Ask a Travel Nurse Question:
I am a new nurse hoping to travel! I’ve recently been recruited by an agency for jobs in California, and I sent all my California license info through their recruiters and company. Now I am worried because after looking at multiple Travel Nursing sites this company has many terrible reviews. Can I get my state license through one Travel Nursing company then switch to another? I want to avoid sending all my information and fees again to the state board.
Ask a Travel Nurse Answer:
While there probably is a way for you to do that, I would not be the person to ask in accomplishing this as it is contrary to my values.
If I was receiving help from a company in getting a state license, I would not feel right in saying “thanks,” by then turning around and traveling with someone else. If you find that you do not like the benefits this company offers or have some other reason for electing to go with another company for your second assignment, no worries. But to just go by the word of others (particularly “online” others), when it comes to choosing a Travel Nursing company, in my opinion, may be a reason to proceed with caution, but not to take advantage of a company’s assistance in this way.
If you yourself paid the fees to the board, then you should not have to repay these fees or resubmit your information to the board simply for electing to travel with a different company (again, I do not know the details of your arrangement with this company). However, I can tell you that after 20 years of being a travel nurse, my last assignment was with this company and I would not hesitate to travel with them again.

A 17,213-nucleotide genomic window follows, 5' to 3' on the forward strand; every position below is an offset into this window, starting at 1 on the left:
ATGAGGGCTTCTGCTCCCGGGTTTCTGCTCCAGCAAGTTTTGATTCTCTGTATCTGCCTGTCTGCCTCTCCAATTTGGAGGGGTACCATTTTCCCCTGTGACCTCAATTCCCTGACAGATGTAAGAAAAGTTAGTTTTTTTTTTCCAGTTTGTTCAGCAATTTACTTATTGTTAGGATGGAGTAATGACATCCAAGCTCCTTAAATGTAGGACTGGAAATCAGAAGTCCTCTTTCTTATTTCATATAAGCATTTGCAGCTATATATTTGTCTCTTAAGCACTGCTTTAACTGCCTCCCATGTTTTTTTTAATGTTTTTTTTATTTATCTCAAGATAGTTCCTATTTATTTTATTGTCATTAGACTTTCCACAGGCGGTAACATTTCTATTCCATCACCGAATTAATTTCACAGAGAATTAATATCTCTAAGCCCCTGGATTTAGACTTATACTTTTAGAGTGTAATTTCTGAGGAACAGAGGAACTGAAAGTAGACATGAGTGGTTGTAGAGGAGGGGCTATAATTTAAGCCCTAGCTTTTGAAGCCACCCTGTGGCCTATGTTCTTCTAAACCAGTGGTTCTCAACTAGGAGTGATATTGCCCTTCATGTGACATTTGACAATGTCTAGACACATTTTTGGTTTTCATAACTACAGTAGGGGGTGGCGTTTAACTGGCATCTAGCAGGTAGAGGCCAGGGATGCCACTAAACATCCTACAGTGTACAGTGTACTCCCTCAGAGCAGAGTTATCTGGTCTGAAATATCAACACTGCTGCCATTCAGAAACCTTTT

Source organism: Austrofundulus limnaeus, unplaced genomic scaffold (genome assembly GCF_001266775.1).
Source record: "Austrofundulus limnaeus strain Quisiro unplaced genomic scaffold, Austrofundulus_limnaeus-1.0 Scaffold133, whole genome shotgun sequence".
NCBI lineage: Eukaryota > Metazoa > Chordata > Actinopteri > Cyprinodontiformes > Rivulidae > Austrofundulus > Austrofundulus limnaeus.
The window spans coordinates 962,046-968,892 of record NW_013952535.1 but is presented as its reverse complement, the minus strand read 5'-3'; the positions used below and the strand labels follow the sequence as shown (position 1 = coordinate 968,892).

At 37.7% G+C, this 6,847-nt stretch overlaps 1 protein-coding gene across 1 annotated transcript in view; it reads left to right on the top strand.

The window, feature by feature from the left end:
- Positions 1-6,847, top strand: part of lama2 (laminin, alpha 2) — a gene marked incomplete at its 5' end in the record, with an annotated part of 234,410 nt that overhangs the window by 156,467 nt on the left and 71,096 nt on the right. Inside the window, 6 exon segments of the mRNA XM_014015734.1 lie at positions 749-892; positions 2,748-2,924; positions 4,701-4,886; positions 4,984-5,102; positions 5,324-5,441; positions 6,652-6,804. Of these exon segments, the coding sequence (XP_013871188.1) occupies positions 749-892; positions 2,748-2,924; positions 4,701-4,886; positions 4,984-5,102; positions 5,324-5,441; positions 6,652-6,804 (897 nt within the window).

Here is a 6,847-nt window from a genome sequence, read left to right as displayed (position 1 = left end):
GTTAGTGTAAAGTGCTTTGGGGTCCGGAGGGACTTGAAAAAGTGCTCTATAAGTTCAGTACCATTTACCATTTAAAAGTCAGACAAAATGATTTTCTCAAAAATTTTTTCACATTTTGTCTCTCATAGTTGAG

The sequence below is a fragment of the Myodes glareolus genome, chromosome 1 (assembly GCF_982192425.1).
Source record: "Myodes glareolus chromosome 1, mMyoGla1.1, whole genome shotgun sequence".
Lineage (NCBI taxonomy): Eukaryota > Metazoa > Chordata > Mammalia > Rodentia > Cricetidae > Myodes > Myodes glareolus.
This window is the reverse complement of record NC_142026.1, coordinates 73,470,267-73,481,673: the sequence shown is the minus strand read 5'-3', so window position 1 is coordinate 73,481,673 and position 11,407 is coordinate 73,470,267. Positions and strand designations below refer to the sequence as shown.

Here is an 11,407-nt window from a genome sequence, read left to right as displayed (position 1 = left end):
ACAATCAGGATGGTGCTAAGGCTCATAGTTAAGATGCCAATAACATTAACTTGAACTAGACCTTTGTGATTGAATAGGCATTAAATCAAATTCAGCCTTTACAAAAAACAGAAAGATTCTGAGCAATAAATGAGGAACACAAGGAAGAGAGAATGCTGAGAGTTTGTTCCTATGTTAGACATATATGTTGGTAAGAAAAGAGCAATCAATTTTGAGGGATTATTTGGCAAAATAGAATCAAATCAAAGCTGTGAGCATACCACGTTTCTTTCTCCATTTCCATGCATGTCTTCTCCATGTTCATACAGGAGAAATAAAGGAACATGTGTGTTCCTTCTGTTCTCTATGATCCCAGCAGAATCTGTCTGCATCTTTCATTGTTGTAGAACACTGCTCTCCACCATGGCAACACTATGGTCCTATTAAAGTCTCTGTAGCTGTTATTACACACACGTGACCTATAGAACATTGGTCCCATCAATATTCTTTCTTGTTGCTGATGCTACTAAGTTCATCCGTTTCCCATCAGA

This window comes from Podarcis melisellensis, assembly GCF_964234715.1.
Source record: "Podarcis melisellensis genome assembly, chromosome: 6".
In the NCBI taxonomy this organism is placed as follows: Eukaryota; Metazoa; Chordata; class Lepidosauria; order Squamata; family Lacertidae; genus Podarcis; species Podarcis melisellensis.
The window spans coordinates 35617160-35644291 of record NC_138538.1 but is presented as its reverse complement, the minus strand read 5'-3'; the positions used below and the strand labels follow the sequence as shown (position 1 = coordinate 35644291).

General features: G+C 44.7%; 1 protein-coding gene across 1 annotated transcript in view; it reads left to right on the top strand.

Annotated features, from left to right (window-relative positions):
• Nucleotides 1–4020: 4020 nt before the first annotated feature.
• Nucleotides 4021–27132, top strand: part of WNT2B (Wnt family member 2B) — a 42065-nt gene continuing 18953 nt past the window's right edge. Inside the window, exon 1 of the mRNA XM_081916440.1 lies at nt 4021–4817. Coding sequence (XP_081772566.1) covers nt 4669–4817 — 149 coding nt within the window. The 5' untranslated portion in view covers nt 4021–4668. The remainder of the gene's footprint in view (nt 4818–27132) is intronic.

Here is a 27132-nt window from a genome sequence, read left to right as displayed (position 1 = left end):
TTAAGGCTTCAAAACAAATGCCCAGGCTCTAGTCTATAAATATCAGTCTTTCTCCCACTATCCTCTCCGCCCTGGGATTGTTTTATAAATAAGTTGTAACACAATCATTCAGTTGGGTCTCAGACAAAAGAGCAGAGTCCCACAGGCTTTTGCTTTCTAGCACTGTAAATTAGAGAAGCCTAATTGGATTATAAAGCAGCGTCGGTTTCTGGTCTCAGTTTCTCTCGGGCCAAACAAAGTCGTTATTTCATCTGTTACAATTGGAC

This begs the question, “Why would a travel nurse, with 20 years of knowledge about the industry, choose to travel with a company with such a reputation?” The answer: I have a great recruiter at there.
You can find a negative review about ANY company out there. What defines most of the complaints is an issue such as “my recruiter told me this,” or “they promised this.” Examples that are easily combatted by having a great recruiter and getting everything in writing. No one company has a monopoly on bad recruiters. That is why I never recommend or refer nurses to companies, but rather, to great recruiters who work for the companies I trust with my travels.
I have always maintained the importance of the recruiter in the Travel Nursing equation. Quite simply, you MUST have trust in a person who is arranging job for you that may be hundreds or thous and s of miles from home. They should be willing to answer all of your questions and take the time to find assignments for you that are based on your criteria.